Don Berliner, who published
many articles and even books on scale model and full-sized aircraft, provided this
article on the SAAB J 21
fighter in a 1971 issue of American Aircraft Modeler magazine. Most people nowadays
associate the company name SAAB with high quality automobiles, although
Saab the car company
went defunct in 2012. From the World War II era through to today, they produce(d)
aircraft. Here is an excerpt from their current "About Us" webpage; "When
Saab was founded in 1937,
our primary aim was to provide military aircraft for Sweden. Today, we serve the
global market with world-leading products, services and solutions from military
defence to civil security. With operations on every continent, Saab continuously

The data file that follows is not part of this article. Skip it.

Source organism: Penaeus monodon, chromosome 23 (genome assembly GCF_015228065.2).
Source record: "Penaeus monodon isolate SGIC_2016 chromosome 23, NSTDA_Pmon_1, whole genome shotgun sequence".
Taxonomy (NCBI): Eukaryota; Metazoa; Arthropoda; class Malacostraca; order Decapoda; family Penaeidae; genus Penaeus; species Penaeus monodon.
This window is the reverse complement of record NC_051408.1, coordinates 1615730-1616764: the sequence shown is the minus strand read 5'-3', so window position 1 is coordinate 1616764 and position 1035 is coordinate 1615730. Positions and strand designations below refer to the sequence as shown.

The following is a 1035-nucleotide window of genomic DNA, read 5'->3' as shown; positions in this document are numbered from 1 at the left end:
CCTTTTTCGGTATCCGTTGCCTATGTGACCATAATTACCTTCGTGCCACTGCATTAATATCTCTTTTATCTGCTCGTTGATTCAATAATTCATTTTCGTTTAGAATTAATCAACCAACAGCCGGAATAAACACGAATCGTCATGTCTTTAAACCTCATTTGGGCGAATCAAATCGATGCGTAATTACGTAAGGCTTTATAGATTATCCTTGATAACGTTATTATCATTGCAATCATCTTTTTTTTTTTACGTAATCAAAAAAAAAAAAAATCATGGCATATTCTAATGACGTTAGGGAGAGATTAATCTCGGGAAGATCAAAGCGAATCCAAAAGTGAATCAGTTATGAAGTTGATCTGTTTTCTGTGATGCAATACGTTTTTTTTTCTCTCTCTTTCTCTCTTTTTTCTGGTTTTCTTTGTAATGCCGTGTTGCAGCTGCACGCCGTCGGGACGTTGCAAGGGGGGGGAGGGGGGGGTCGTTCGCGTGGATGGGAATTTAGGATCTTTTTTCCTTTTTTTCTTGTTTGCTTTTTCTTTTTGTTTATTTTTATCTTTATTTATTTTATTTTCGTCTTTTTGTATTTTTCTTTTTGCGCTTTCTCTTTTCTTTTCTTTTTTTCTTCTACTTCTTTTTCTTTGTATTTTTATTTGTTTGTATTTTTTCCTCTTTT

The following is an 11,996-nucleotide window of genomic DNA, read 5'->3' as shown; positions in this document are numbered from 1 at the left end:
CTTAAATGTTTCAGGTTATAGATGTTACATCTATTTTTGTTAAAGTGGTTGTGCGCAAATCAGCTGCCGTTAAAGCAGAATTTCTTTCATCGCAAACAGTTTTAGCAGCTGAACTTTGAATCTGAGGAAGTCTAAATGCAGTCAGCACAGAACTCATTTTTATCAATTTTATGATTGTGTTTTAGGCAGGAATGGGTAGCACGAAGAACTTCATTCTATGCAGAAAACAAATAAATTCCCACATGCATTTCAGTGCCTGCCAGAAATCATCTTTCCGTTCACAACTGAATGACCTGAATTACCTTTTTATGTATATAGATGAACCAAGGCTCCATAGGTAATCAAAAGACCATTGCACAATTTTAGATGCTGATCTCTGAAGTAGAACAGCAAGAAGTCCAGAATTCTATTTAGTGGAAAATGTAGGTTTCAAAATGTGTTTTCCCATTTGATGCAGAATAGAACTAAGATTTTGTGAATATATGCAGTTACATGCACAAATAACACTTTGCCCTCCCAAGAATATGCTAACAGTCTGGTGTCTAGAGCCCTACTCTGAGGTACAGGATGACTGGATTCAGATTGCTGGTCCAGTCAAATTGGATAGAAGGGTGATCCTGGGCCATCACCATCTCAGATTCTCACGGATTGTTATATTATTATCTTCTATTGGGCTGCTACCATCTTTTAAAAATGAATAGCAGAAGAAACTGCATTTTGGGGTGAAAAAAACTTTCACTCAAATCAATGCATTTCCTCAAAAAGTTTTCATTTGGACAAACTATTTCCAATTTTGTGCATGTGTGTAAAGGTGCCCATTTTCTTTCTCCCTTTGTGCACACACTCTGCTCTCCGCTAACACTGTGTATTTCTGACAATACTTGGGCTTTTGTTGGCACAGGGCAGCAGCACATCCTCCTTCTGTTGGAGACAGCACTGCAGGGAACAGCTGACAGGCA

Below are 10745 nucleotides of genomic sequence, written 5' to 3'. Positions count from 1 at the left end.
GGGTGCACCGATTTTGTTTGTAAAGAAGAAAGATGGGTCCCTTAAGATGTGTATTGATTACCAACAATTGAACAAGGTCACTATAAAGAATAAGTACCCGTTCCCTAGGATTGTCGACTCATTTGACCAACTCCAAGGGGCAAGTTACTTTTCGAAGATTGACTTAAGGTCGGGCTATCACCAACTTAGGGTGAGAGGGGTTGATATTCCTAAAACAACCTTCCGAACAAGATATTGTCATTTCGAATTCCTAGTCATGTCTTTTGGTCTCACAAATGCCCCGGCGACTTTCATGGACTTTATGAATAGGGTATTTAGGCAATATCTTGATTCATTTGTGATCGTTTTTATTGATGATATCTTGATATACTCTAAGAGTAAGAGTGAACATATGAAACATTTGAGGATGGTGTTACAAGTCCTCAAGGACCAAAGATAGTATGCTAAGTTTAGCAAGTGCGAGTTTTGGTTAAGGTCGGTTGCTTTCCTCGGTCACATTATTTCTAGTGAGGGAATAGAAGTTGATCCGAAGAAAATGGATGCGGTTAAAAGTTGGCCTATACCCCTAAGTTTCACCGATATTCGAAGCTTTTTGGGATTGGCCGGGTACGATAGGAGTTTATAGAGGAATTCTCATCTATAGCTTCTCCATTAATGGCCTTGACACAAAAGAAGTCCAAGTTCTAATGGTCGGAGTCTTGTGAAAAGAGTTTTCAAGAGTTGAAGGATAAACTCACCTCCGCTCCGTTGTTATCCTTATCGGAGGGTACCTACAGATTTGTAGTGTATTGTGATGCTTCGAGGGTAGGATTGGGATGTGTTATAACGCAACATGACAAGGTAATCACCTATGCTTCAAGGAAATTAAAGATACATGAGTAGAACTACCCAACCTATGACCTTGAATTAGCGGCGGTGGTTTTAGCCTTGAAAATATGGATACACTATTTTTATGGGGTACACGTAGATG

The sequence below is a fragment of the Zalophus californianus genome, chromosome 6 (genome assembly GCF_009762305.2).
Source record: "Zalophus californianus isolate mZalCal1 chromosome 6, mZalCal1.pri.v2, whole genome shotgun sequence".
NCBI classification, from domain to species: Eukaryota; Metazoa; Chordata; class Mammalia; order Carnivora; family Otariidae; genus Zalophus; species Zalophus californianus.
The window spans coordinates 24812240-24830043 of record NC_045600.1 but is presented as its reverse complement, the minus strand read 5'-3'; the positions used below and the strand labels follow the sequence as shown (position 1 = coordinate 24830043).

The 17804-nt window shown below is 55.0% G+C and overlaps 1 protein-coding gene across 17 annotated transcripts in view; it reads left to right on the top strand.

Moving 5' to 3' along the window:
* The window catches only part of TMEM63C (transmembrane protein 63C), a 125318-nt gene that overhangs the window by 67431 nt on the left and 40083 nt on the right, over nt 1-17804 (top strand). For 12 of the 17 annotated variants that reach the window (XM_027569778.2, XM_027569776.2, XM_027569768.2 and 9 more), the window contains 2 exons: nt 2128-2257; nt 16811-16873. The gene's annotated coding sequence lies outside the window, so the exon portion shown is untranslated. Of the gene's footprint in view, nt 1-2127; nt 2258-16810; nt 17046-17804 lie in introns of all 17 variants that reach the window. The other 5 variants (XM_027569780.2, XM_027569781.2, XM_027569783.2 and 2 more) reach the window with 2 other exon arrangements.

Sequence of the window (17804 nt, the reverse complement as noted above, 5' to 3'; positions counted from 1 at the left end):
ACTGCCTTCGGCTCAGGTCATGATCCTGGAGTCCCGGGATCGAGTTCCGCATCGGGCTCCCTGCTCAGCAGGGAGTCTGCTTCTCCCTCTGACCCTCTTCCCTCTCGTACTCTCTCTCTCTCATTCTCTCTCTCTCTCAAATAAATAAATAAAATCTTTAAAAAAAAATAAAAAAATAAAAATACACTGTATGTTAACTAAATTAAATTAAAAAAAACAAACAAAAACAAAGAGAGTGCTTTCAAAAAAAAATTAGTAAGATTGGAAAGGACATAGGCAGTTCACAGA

develops, adapts and improves new technology to meet customers' changing needs."
The SAAB J 21 went through multiple design iterations as both a pusher-prop
and a jet fighter aircraft. Mr. Berliner gives a brief description of the aircraft's
This unique fighter of the World War II period was manufactured in quantity
and operational in both piston- and jet-engined versions. Saw service over eight
Just as some of the earliest control line models were actually converted free
flights, so some of the very early jets were little more than converted prop-driven
aircraft. And while they flew and provided considerable knowledge quickly and, no
doubt, inexpensively, they were hardly what anyone would call successful.
Increased visibility, streamlining, and concentrated firepower
were offered in this pusher design. Tricycle gear was early for 1943.